We will need some breakthroughs in fundamental technology. Neither the regulatory nor the market pricing mechanisms advocated by the World Bank can achieve that. Massive investments in research and development and fundamental science are required. Contrary to the hype there is no “return” on that investment. As with all fundamental science, the results have to be made freely available to the countries that are too poor to pay for it. So the “free rider” problem ensures that no carbon pricing mechanism could motivate such investment. At present each developed country is hoping that somebody else will pay to develop the necessary technology. There is no “national” benefit in doing so. It is a global, not a national problem. The most ambitious national targets for R&D are about 3% of GDP for all purposes. These targets are not being met, despite the fact that new technology is the driving force for economic growth.

A global levy on developed countries that can afford it is required, to pay for the costs of a massive global R&D program that is not expected to produce any “return” on the investment, other than “merely” solving the problem of global warming.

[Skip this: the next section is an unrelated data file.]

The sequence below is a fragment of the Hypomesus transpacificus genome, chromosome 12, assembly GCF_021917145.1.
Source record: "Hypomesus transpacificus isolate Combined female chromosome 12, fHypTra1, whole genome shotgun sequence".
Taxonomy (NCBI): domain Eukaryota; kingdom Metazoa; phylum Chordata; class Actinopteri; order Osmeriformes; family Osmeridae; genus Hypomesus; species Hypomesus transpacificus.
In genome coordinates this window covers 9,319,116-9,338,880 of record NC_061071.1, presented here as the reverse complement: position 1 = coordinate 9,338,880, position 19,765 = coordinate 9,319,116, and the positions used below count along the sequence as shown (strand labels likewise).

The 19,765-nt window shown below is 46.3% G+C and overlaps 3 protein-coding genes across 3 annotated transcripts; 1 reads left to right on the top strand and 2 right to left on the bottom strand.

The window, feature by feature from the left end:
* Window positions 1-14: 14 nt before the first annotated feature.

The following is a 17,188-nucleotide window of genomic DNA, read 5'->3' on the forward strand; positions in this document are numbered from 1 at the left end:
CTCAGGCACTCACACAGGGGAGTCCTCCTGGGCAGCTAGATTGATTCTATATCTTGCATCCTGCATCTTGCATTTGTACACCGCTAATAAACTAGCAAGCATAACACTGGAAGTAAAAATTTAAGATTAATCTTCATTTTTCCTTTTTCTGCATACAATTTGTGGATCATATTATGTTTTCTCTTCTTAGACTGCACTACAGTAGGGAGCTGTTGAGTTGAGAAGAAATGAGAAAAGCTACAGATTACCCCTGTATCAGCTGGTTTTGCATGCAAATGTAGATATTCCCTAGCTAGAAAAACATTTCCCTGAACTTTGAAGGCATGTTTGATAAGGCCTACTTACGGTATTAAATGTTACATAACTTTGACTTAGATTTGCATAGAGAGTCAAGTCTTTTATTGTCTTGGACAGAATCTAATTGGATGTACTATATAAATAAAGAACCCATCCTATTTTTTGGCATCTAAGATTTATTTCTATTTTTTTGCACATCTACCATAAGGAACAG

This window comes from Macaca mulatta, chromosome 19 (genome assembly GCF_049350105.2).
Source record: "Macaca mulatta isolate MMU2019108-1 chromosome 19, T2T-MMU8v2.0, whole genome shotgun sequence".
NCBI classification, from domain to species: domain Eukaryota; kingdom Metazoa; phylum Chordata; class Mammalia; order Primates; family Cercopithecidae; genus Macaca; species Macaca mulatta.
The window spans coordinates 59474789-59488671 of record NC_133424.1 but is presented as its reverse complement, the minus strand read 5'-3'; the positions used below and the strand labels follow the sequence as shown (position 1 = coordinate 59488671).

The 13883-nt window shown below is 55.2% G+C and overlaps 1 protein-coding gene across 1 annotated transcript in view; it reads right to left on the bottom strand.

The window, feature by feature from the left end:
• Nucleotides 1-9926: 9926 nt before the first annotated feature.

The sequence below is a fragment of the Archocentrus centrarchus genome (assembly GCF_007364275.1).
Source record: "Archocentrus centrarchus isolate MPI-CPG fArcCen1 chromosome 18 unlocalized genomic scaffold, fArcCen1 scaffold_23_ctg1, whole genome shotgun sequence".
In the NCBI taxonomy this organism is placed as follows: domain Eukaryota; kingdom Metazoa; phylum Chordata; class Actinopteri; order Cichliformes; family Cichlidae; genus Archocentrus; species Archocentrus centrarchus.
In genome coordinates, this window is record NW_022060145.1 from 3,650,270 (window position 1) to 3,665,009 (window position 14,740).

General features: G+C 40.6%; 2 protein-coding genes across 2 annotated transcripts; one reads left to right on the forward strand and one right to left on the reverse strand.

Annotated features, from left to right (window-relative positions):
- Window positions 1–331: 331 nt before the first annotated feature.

That may require a significant expansion in the total scientific workforce and consequently a long lead time for education.

If it is not successful, then we will have to resort to some combination of geo-engineering, adaptation strategies and subsidizing nuclear power in all countries, at potentially vastly greater costs. But even if a massive global R&D program failed to produce clean energy competitive with fossil fuels, it would at least accelerate economic growth generally and enable the whole world to afford more expensive energy than fossil fuels more quickly.
“Modernization has liberated ever more people from lives of poverty and hard agricultural labor, women from chattel status, children and ethnic minorities from oppression, and societies from capricious and arbitrary governance. Greater resource productivity associated with modern socio-technological systems has allowed human societies to meet human needs with fewer resource inputs and less impact on the environment. More-productive economies are wealthier economies, capable of better meeting human needs while committing more of their economic surplus to non-economic amenities, including better human health, greater human freedom and opportunity, arts, culture, and the conservation of nature.”(3)